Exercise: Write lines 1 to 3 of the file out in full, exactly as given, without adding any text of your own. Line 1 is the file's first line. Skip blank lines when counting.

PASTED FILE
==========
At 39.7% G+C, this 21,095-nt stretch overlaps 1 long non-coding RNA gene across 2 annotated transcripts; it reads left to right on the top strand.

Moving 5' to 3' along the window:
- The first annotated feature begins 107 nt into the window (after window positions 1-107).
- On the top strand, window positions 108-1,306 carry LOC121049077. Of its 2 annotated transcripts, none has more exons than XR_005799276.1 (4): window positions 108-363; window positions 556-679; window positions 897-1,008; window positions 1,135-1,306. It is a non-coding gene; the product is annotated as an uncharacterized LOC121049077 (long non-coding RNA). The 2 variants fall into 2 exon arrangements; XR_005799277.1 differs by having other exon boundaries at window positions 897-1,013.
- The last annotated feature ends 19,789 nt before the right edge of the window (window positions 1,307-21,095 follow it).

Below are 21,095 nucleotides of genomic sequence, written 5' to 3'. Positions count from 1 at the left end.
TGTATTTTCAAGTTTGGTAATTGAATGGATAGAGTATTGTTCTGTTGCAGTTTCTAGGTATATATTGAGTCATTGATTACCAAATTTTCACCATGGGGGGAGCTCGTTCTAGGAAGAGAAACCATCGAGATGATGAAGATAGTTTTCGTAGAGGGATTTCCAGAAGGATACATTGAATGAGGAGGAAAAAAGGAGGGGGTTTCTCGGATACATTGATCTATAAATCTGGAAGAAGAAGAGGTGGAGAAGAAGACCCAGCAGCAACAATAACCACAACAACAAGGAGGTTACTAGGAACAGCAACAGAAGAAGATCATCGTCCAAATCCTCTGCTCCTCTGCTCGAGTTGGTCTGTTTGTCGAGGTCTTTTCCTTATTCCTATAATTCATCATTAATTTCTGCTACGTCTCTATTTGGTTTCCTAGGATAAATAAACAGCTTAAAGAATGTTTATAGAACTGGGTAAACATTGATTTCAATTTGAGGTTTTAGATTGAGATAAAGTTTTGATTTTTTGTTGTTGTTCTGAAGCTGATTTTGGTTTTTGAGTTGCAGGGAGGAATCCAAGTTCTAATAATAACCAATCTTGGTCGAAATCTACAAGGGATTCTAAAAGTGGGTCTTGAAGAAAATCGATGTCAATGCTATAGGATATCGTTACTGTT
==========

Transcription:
At 39.7% G+C, this 21,095-nt stretch overlaps 1 long non-coding RNA gene across 2 annotated transcripts; it reads left to right on the top strand.

Moving 5' to 3' along the window:
- The first annotated feature begins 107 nt into the window (after window positions 1-107).